Following the earlier collapse in Indirect bidders in this week's 2Y auction, and the spike in the Direct takedown in yesterday's 5Y auction, today's sale of $32 billion in 7Y paper saw a continuation of both of these recent trends.
First the good news: the auction stopped at a high yield of 2.538%, stopping through the When Issued 2.547% by a whopping 0.9bps, while the yield was the lowest since December 2017, and well below last month's 2.625% as one by one rates traders expect the Fed to start cutting rates soon.
The internals were not nearly as strong, however, with the Bid to Cover rising to 2.60, up from 2.54% in January and above the 6 month average of 2.51. More importantly, there were continuing signs of a foreign bidder boycott, if not nearly as harsh as the one observed during the 2Y auction earlier this week, as Indirects took down only 55.2%, below the 58.3% in January, and the lowest Indirect print since the 47.1% in December 2015. Directs, meanwhile, surged just like in yesterday's 5Year auction, rising to 28.4%, the second highest on record, and just below the 32.6% Directs in March 2014. This means that dealers were left with just 16.4%, the lowest since the 11.7% in January 2018.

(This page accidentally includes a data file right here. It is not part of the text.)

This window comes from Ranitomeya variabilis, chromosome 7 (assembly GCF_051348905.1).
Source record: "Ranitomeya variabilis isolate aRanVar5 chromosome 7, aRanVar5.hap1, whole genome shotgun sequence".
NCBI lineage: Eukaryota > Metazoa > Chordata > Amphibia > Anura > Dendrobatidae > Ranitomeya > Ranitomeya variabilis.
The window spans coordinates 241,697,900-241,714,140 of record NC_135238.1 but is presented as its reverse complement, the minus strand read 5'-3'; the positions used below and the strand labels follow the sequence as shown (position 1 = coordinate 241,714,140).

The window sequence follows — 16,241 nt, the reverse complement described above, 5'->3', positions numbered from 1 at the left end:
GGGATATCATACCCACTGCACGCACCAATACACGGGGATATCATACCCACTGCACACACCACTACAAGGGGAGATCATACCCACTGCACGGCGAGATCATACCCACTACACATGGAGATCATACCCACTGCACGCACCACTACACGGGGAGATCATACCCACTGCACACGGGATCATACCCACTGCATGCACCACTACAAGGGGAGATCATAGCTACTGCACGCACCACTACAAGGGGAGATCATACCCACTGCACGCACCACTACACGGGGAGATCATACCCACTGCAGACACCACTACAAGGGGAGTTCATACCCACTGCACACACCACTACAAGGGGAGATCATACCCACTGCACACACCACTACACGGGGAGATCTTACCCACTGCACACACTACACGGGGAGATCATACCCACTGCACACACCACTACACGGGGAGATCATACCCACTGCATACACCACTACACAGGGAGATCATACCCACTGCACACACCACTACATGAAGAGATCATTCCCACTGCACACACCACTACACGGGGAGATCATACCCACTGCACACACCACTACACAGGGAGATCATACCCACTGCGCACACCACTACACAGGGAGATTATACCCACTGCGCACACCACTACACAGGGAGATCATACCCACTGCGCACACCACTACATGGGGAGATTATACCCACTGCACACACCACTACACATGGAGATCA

Overall, another concerning auction, one where the fading in foreign demand continued to be offset by Direct bidders, although the question is what happens if and when Direct buyers join Indirects in boycotting US auctions, leaving only Dealers, who already have near record high holdings of US paper, to fund Uncle Sam. When that happens, look for a quick and painful market crash as the Fed will be desperate for cover to start another round of deficit monetization, also known as QE.